BARS Blog

BARS Blog

News and Commentary from the British Association for Romantic Studies

CfP: Community and its Limits, 1745­–1832

Please see below for a Call for Papers for a really interesting-sounding conference on Community and its Limits, which will be held at the University of Leeds in September next year.

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Community and its Limits, 1745­–1832

Friday 4 – Sunday 6 September 2015
University of Leeds
arts.leeds.ac.uk/community

Plenary speakers: Professor Murray Pittock & Dr Felicity James

Please send 250-word proposals for 20-minute papers to community.conference@leeds.ac.uk by Tuesday 31 March 2015.

A community needs limits: someone has to be in, and someone has to be out. What defined the limits of cultural communities—communities of writers and radicals, of artists and improvers, of faith and taste—in the long Romantic period? The theme of community has recently been powerfully invigorating for studies of late eighteenth- and early nineteenth-century literature and culture. What limits are there to that approach?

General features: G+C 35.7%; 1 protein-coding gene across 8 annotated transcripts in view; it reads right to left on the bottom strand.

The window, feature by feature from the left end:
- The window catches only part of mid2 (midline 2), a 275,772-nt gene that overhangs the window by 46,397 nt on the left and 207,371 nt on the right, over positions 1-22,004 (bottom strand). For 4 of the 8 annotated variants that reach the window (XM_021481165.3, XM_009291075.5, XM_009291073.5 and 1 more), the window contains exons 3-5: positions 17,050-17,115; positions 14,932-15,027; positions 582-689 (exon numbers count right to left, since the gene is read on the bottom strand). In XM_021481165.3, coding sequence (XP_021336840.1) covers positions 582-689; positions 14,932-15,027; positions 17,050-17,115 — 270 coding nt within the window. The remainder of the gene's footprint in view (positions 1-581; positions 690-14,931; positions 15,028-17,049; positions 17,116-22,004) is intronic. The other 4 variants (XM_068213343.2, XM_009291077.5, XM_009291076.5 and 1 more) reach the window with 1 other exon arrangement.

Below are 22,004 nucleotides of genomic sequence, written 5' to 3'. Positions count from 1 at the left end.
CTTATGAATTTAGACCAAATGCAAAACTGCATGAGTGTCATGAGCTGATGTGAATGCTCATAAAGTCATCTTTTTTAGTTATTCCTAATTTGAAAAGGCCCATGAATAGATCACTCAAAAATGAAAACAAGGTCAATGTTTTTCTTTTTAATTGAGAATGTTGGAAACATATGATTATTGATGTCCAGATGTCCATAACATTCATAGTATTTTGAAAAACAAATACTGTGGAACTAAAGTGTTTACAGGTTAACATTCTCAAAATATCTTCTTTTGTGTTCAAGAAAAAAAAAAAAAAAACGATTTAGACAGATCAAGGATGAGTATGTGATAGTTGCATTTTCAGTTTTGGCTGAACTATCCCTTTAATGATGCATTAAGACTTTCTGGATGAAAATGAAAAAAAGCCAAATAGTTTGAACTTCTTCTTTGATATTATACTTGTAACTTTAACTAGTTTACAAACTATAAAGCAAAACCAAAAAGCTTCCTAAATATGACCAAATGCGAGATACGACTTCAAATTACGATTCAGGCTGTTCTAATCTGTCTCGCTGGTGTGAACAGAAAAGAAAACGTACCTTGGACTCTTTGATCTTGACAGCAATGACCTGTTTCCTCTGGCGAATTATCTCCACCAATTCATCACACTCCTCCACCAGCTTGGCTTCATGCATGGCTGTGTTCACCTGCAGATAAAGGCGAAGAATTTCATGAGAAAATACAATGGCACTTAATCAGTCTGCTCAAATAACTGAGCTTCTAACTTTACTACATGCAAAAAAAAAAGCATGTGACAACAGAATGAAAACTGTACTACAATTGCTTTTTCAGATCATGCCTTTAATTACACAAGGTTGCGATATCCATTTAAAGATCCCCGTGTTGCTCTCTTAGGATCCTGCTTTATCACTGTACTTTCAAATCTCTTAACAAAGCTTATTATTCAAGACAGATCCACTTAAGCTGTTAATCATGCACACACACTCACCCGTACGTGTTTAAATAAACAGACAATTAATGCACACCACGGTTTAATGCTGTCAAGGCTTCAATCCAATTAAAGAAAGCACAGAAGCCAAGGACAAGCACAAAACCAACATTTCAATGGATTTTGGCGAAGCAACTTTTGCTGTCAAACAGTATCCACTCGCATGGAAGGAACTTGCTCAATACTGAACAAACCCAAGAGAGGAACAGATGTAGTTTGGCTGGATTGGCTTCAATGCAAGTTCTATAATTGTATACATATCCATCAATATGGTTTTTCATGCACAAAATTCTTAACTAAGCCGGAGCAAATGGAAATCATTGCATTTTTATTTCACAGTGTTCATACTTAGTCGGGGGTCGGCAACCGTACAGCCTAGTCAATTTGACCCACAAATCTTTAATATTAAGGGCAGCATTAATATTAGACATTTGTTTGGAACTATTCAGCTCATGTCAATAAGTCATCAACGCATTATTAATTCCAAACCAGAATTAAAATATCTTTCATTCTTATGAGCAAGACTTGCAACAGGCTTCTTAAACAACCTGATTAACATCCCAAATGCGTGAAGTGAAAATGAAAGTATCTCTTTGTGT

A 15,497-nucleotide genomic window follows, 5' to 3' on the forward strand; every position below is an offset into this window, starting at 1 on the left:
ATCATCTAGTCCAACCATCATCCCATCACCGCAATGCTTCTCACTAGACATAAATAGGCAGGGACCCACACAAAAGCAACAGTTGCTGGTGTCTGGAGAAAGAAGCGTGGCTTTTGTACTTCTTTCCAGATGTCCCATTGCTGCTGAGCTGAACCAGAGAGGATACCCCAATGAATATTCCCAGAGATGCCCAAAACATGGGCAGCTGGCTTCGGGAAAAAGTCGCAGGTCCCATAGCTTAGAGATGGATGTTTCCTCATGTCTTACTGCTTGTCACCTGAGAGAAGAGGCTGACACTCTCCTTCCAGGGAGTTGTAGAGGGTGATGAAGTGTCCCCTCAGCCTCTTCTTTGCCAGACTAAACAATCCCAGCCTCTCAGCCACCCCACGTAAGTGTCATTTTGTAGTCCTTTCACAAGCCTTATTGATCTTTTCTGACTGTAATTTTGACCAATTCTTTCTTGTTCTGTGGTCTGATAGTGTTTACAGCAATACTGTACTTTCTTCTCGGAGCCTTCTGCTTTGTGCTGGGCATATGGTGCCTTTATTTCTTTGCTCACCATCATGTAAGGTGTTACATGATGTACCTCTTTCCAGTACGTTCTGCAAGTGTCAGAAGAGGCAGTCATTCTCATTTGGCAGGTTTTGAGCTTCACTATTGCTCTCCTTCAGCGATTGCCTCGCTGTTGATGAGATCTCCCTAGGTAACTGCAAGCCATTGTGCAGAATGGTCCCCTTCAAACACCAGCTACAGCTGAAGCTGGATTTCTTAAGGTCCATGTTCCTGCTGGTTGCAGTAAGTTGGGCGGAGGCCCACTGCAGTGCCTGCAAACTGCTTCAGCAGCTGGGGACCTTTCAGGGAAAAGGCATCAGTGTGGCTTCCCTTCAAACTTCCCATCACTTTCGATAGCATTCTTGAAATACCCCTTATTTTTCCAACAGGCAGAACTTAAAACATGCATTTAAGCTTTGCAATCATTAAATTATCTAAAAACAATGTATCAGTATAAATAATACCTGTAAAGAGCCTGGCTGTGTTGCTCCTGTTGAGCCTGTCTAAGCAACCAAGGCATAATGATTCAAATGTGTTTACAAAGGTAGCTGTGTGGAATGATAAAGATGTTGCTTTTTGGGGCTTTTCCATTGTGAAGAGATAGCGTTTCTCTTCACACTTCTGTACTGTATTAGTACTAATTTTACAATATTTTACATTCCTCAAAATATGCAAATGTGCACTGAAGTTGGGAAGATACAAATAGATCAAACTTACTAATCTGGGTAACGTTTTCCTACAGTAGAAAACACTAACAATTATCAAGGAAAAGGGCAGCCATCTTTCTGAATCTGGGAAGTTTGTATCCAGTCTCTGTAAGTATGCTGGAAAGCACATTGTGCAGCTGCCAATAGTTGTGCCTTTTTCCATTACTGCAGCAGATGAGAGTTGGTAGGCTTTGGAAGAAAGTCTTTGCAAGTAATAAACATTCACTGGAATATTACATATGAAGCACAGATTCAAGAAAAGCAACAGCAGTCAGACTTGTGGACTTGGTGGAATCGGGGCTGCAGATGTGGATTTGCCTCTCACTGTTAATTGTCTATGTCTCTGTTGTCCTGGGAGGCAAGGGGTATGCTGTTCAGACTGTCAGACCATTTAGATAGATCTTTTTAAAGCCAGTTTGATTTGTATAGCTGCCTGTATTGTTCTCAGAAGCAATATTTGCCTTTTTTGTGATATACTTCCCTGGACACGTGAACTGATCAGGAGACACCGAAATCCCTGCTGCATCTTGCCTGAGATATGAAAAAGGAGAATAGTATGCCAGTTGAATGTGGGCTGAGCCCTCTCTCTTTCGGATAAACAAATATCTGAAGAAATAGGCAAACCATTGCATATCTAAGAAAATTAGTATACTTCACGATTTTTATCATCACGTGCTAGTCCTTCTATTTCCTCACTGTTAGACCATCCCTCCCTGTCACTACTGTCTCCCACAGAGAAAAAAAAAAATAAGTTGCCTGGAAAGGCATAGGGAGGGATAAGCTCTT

The School of English at the University of Leeds hosts this three-day conference on the discursive, affective, and conceptual limits of community. We welcome papers that reconstruct the making, preservation, and breaking of group identities in Enlightenment and Romantic Britain, and papers investigating communities’ temporal and spatial boundaries. Equally, delegates might reflect on critical methods for the study of community. Are ‘communities’ different from coteries, factions, or circles, for instance? We are especially interested in the prickly side of community: in papers that examine how creative and political communities could succeed or fail in negotiating discord.

Topics might include (but are not limited to):
· Metropolitan, provincial, and rural sociability
· Literary and artistic schools and cliques
· National and local communities
· Gendered communities
· Corresponding societies; literary and philosophical societies
· Improvement; radicalism; utopianism
· Religious communities and Dissenting academies
· Libraries, reading practices, and book history
· Periodical ‘wars’ and magazine culture
· Patronage and benevolent societies
· Scapegoats; conspiracies; underground sects and criminal gangs
· Leisure and consumption; assembly rooms; fashion
· Community with non-humans; community and the sublime
· Theoretical approaches to the ethics or politics of community